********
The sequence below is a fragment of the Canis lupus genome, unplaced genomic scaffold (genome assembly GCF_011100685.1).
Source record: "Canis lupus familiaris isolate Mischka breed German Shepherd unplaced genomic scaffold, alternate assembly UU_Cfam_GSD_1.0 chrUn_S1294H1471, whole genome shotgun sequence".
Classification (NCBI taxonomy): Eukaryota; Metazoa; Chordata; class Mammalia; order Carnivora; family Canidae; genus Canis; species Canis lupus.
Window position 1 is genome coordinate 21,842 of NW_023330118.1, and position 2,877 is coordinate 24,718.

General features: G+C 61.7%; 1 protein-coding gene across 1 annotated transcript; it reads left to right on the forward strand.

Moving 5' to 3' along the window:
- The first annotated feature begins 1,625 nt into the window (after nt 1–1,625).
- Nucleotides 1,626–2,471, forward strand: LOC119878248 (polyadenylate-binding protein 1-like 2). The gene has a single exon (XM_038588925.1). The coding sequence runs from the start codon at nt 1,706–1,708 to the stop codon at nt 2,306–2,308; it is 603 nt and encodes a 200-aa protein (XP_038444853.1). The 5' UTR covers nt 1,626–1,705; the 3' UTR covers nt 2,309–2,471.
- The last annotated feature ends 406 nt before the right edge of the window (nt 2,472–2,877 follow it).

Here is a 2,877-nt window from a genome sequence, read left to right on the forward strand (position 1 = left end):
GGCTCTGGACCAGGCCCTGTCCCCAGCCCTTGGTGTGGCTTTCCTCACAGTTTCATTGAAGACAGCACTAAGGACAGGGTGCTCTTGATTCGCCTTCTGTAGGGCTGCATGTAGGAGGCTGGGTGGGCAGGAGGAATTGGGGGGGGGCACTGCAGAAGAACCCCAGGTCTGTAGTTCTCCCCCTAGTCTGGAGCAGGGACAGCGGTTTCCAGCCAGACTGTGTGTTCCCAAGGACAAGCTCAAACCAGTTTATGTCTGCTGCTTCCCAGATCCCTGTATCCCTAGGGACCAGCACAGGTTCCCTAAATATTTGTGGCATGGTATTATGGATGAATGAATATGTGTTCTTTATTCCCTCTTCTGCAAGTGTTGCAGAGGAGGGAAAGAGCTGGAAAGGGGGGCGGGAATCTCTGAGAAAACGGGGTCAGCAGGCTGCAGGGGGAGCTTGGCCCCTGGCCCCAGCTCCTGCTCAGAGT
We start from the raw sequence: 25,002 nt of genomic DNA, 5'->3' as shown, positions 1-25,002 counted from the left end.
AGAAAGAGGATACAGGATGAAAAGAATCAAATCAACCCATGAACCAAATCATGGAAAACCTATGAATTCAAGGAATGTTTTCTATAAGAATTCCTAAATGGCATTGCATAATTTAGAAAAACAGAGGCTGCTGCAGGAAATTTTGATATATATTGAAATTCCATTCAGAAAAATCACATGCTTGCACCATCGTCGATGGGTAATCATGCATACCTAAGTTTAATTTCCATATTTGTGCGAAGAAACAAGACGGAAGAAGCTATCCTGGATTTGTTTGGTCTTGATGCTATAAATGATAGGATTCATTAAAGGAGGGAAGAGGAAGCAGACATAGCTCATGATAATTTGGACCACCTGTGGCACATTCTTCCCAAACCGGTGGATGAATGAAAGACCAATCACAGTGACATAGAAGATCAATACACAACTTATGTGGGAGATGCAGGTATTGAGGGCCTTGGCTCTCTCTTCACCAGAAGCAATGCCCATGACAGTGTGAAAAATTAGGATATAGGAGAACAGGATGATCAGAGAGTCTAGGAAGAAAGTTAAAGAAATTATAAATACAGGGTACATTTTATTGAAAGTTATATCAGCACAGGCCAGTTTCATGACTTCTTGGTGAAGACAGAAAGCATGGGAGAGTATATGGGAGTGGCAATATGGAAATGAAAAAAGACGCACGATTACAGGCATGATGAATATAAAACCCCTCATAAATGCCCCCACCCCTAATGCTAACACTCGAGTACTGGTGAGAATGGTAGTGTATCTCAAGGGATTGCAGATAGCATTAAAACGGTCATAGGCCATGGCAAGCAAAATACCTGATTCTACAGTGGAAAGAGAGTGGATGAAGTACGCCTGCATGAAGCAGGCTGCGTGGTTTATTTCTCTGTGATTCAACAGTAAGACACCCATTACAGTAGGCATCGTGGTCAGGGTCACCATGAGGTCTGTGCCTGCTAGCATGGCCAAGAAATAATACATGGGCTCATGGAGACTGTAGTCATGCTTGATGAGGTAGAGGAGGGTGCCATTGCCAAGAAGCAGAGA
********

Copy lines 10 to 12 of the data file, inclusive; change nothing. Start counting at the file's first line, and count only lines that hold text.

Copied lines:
Here is a 2,877-nt window from a genome sequence, read left to right on the forward strand (position 1 = left end):
GGCTCTGGACCAGGCCCTGTCCCCAGCCCTTGGTGTGGCTTTCCTCACAGTTTCATTGAAGACAGCACTAAGGACAGGGTGCTCTTGATTCGCCTTCTGTAGGGCTGCATGTAGGAGGCTGGGTGGGCAGGAGGAATTGGGGGGGGGCACTGCAGAAGAACCCCAGGTCTGTAGTTCTCCCCCTAGTCTGGAGCAGGGACAGCGGTTTCCAGCCAGACTGTGTGTTCCCAAGGACAAGCTCAAACCAGTTTATGTCTGCTGCTTCCCAGATCCCTGTATCCCTAGGGACCAGCACAGGTTCCCTAAATATTTGTGGCATGGTATTATGGATGAATGAATATGTGTTCTTTATTCCCTCTTCTGCAAGTGTTGCAGAGGAGGGAAAGAGCTGGAAAGGGGGGCGGGAATCTCTGAGAAAACGGGGTCAGCAGGCTGCAGGGGGAGCTTGGCCCCTGGCCCCAGCTCCTGCTCAGAGT
We start from the raw sequence: 25,002 nt of genomic DNA, 5'->3' as shown, positions 1-25,002 counted from the left end.